Figure 1.

Differential expression of five groups of angiogenesis-related genes in cleaved and native antithrombin–treated HUVECs. Five groups of angiogenesis-related genes, of which the expression in cleaved antithrombin–treated HUVECs was minimally 2-fold altered from the expression in native antithrombin–treated cells in at least two of three replicate microarray chips, are tabulated from Supplementary Table S2. The expression levels of each gene in untreated, native antithrombin–, and cleaved antithrombin–treated cells relative to a universal mRNA control are depicted for each gene by the intensity of color ranging from red (low expression) to green (high expression) as indicated by the color key.

Figure 1.

Differential expression of five groups of angiogenesis-related genes in cleaved and native antithrombin–treated HUVECs. Five groups of angiogenesis-related genes, of which the expression in cleaved antithrombin–treated HUVECs was minimally 2-fold altered from the expression in native antithrombin–treated cells in at least two of three replicate microarray chips, are tabulated from Supplementary Table S2. The expression levels of each gene in untreated, native antithrombin–, and cleaved antithrombin–treated cells relative to a universal mRNA control are depicted for each gene by the intensity of color ranging from red (low expression) to green (high expression) as indicated by the color key.

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Validation of microarray results by Northern blot and Western blot analyses. For an independent confirmation of the microarray results, we did slot Northern blot analyses of the RNA isolated from cultured HUVECs untreated or treated with native and cleaved antithrombins as in the microarray analyses. This was done using DIG-labeled cDNA probes specifically designed for certain selected genes of which the expression was differentially regulated by cleaved and native antithrombins and of which the functions are clearly involved in the regulation of angiogenesis (Fig. 2). The mRNA levels of eight genes found to be up-regulated by microarray analysis of HUVECs treated with cleaved versus native antithrombin after 24 hours were also significantly elevated by slot Northern blot analysis of these genes. Moreover, the mRNA levels of nine genes shown by microarray analysis to be down-regulated in cleaved antithrombin–treated versus native antithrombin–treated cells were also depressed in the slot Northern blots. To determine whether the protein products of the genes observed to be differentially expressed in cleaved antithrombin–treated versus native antithrombin–treated HUVECs showed a parallel alteration in expression level, we conducted Western blot analyses of the protein products of the affected HUVEC genes in the microarray and Northern blot analyses. The protein levels of p21 WAF1/Cip1, TIMP-1, caspase-3, vitronectin, and apolipoprotein A-1 were significantly elevated whereas the levels of STAT-3, syndecan-1, EGR1, biglycan, perlecan, and MAP kinase 3 were all significantly decreased in cleaved antithrombin–treated cells relative to native antithrombin– or control-treated cells, in agreement with the microarray and Northern blot analyses (Fig. 3). However, the protein levels for TIMP-3, APC, and syndecan-3 were not detectably changed among cells undergoing cleaved antithrombin versus native antithrombin or control treatments. As an internal control, β-actin protein levels remained constant over the three treatment conditions. The final protein products of TIMP-3, APC, and syndecan-3 may thus be under additional levels of regulatory control because the mRNA levels of these genes clearly differed in cleaved antithrombin–treated versus native antithrombin–treated cells.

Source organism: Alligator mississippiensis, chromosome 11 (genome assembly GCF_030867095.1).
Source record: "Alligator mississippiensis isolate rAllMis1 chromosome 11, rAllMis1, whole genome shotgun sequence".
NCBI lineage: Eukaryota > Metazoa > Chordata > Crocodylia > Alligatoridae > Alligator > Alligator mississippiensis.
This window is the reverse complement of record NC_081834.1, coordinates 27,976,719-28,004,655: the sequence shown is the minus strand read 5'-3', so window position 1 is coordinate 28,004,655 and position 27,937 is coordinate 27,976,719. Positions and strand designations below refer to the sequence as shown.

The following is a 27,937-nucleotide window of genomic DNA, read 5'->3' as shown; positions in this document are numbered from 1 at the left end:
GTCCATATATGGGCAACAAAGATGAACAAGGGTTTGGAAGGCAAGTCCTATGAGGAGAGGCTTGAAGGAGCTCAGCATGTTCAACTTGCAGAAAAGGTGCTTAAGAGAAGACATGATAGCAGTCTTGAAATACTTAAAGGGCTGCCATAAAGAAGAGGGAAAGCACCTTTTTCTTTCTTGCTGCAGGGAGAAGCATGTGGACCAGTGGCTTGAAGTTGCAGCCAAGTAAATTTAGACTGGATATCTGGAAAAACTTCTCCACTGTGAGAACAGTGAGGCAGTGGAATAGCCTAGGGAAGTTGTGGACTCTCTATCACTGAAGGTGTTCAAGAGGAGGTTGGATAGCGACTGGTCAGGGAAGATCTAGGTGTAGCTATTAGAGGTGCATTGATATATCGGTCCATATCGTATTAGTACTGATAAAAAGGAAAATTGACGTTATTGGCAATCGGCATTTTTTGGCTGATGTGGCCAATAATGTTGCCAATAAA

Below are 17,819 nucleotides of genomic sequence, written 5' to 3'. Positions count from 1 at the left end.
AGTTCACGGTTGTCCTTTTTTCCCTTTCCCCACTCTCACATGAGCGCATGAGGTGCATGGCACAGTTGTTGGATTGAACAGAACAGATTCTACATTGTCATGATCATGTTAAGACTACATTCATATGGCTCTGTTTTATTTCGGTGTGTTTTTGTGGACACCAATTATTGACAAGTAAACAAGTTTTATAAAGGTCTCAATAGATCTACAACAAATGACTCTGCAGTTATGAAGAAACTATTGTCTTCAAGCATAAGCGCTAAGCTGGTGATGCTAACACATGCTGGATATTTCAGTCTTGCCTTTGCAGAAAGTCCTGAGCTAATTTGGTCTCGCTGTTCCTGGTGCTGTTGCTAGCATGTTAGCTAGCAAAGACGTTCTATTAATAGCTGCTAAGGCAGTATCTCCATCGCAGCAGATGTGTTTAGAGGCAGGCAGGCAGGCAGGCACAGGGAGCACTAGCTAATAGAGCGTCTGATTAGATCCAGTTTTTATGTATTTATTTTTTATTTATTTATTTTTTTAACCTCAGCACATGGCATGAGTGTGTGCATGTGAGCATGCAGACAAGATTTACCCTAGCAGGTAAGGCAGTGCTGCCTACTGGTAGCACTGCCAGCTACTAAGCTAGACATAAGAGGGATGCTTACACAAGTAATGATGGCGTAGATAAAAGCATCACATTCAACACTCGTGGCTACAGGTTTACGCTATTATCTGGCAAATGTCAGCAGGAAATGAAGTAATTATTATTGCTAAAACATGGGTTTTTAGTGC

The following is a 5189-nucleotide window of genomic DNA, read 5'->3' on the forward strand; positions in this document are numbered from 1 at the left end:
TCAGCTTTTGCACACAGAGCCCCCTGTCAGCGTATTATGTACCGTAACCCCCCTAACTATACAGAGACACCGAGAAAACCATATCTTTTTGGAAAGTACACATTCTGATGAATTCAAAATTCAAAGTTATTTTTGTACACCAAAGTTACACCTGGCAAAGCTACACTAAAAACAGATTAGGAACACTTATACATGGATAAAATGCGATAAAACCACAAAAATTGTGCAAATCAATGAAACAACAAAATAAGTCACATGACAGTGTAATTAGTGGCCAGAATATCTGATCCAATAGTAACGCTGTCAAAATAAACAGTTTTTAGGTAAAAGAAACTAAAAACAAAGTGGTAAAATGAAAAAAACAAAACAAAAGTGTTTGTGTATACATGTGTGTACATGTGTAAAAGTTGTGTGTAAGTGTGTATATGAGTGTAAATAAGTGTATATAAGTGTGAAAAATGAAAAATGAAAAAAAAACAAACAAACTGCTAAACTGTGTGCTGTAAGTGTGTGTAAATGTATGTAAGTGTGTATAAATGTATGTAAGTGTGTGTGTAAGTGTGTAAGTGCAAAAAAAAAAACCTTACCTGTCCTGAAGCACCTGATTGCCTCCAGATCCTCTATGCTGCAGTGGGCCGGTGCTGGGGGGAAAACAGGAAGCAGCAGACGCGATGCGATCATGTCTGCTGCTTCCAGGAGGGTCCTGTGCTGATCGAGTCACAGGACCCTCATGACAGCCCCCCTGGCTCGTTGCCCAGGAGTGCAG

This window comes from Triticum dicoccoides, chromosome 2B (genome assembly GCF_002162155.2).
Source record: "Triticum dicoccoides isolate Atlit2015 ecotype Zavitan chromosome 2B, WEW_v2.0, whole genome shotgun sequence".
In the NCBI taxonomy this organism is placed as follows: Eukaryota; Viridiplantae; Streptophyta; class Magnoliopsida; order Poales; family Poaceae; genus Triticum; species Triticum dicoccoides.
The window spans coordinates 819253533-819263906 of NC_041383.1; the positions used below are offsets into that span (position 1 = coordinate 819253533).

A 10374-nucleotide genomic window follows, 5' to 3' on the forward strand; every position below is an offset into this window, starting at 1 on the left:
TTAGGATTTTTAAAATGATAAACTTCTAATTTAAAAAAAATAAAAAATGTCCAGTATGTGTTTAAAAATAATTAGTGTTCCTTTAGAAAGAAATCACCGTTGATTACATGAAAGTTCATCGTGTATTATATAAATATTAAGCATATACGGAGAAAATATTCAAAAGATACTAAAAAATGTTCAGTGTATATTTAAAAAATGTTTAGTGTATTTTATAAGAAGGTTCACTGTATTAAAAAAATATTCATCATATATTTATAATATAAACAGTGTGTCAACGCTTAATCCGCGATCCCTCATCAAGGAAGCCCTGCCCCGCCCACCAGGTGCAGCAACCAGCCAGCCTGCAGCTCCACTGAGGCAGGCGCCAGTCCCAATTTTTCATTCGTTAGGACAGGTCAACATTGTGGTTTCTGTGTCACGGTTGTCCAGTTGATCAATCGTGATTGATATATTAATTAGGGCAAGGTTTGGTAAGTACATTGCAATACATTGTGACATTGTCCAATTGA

Figure 2.

Slot Northern blot analysis of differentially expressed genes in cleaved antithrombin–treated versus native antithrombin–treated HUVECs. Total RNA from HUVECs after 24-hour treatment with buffer (CT), native antithrombin (ATN), or cleaved antithrombin (ATC) was subjected to slot Northern-blot analysis using individual labeled probes specific for the indicated gene sequences. GAPDH expression was used as an internal loading control.